I live in the Mid-Atlantic region where we are just shoveling out after a massive snowstorm. Where I live, three feet was dumped over a two-day period. While sitting indoors between shovelings, I began to think of a creature—a giant eel—that has been said to poke holes through the winter ice covering Lake Crescent in Newfoundland. I devoted a section to this creature, called Cressie, in my book. The following is an excerpt:


….Crescent Lake is lightly populated, with only 49 residents per square mile. The nearest settlement with over 50,000 people, is nearly an eight hour drive away. The winters in the region are cold, as one might expect, with the average nighttime temperature dipping to eight degrees Fahrenheit. The cold winters lead to extended periods of ice cover over the lake.
The mention of ice brings us to one of the oddities of Crescent Lake. Strange holes are often reported in the thick ice covering the lake during the winter months. It has been suggested that the holes are caused by tragic accidents such as snowmobilers falling through the ice. Investigations by divers trying to solve the riddle of the holes have found very few man-made objects on the lake floor, suggesting something other than accidents are creating the strange holes. Speculation abounds that perhaps the holes are caused by Cressie busting through the ice rather than people accidentally falling in. Adding to the mystery of the holes are tales and legends of a creature able to snatch its victims through thick sheets of ice.
A History of Sightings
There are sightings of a mysterious creature in Crescent Lake that date back for centuries. Tales of massive eels; eels the size of canoes with the strength to capsize boats are plentiful. The Native Americans in the region have legends and stories of swimming demons and water devils have been handed down for generations. In the Algonquin tongue, Cressie was called both Haoot tuwedyee and Woodun haoot, meaning swimming demon and pond devil respectively.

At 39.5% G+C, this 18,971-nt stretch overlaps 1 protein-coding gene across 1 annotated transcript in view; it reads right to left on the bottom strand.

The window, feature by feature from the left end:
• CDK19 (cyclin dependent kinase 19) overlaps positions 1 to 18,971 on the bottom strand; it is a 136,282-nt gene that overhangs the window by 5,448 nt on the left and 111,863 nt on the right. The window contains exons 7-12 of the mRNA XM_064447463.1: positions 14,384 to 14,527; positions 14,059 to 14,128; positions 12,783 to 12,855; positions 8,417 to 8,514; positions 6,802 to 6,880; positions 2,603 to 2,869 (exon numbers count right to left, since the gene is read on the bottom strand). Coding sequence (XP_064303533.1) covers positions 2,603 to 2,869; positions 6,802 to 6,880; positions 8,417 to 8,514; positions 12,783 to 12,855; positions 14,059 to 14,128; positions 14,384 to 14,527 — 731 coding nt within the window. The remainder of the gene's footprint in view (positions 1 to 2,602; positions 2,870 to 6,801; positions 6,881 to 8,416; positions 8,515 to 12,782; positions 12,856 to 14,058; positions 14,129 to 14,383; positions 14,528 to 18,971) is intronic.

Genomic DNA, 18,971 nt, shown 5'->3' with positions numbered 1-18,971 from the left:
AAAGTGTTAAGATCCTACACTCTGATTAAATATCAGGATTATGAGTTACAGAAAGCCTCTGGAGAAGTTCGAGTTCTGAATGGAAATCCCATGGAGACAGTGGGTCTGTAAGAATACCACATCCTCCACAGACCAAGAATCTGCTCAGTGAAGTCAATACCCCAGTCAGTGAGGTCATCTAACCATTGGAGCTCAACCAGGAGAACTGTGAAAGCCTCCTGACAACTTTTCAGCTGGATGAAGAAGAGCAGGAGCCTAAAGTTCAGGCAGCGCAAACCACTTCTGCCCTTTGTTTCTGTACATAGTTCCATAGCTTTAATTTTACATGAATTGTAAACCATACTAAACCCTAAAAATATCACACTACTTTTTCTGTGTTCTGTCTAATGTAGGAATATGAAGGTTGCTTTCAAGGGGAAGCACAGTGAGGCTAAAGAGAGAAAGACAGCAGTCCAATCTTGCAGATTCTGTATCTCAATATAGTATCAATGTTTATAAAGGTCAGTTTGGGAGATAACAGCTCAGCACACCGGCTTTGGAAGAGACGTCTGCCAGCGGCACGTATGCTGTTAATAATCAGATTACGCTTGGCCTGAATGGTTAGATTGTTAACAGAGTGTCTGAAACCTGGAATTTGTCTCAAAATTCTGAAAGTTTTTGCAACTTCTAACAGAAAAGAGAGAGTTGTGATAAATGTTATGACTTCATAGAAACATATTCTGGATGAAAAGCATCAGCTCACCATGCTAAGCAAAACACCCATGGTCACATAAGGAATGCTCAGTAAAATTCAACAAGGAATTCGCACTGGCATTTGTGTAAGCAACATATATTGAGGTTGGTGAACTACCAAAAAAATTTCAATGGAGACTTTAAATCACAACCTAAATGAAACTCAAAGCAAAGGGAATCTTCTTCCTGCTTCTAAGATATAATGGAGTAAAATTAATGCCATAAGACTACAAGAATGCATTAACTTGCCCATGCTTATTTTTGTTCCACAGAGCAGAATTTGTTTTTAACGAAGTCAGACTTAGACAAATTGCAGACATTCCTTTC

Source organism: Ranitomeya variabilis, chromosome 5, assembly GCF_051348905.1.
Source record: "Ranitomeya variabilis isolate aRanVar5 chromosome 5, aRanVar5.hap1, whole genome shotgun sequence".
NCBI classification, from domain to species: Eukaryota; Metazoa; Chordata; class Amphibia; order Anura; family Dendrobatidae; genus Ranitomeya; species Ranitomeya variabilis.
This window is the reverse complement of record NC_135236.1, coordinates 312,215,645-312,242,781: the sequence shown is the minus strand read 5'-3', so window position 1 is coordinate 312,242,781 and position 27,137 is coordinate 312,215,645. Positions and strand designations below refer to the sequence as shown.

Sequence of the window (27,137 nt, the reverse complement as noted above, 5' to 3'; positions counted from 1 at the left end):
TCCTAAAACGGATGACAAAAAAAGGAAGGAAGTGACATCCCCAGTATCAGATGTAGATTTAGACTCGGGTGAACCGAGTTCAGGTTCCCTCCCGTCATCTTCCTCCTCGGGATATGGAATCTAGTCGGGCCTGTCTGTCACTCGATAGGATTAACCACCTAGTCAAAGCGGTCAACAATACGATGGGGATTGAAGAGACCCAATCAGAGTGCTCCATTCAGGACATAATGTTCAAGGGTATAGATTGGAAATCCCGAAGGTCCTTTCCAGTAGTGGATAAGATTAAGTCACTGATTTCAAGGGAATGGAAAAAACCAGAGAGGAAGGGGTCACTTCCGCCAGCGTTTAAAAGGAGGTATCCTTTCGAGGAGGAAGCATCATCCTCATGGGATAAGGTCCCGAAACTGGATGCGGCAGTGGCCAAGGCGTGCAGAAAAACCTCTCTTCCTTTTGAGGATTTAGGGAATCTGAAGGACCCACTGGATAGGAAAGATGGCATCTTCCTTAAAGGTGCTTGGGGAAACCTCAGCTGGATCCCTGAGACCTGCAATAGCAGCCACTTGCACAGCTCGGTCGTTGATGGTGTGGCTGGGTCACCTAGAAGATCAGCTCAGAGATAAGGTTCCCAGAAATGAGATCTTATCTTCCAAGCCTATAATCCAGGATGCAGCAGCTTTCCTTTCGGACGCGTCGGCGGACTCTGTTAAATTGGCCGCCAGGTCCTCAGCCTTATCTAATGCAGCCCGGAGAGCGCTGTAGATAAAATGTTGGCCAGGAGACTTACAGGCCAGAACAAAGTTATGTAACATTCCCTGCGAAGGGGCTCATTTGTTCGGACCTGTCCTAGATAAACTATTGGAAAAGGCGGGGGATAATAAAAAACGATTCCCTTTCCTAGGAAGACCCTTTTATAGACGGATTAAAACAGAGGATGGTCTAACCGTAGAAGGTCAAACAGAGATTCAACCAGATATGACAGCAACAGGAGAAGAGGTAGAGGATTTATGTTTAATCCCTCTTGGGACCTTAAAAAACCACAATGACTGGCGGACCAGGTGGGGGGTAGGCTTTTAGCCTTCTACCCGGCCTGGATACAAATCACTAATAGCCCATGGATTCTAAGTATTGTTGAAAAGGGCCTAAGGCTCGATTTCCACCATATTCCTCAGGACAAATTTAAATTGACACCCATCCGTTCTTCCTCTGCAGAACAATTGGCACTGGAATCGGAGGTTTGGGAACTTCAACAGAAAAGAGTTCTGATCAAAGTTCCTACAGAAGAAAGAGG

Cressie is said to swim with a rolling motion. It is black, with rounded humps, and has no fins. The creature is described by witnesses as being 20-30 feet long, with a featureless body, and a long pointy head.
Cressie looks like an eel according to eyewitness Fred Parsons, who saw the beast in 1991. He spoke of the creature saying, “…some kind of giant eel, that’s the way I would describe it.” Parsons first noticed the monster “laying on the water” and he observed it for an estimated 30-40 seconds. The animal seemed to vibrate according to Parsons, and ripples emanated from the creature’s body, spreading out in all directions. Parsons recalled being dumbfounded by the encounter.
Shortly after the Parsons sighting, Pierce Rideout had an encounter of his own. On September 5, 1991, an unusual wave caught Rideout’s attention. He saw a black creature 15 feet in length swimming about 150 yards from shore. The animal was swimming with a rolling motion. Rideout saw the creature dip below the water and rise again. In perhaps a case of poetic justice, Rideout claims that only days earlier he had mocked the thought of a lake monster inhabiting Crescent Lake.
On June 6, 1995, Effie Colbourne had a Cressie sighting that lasted an extraordinary amount of time. In fact, her encounter is the longest of any documented sighting. The chance encounter lasted approximately 15 minutes as Colbourne…

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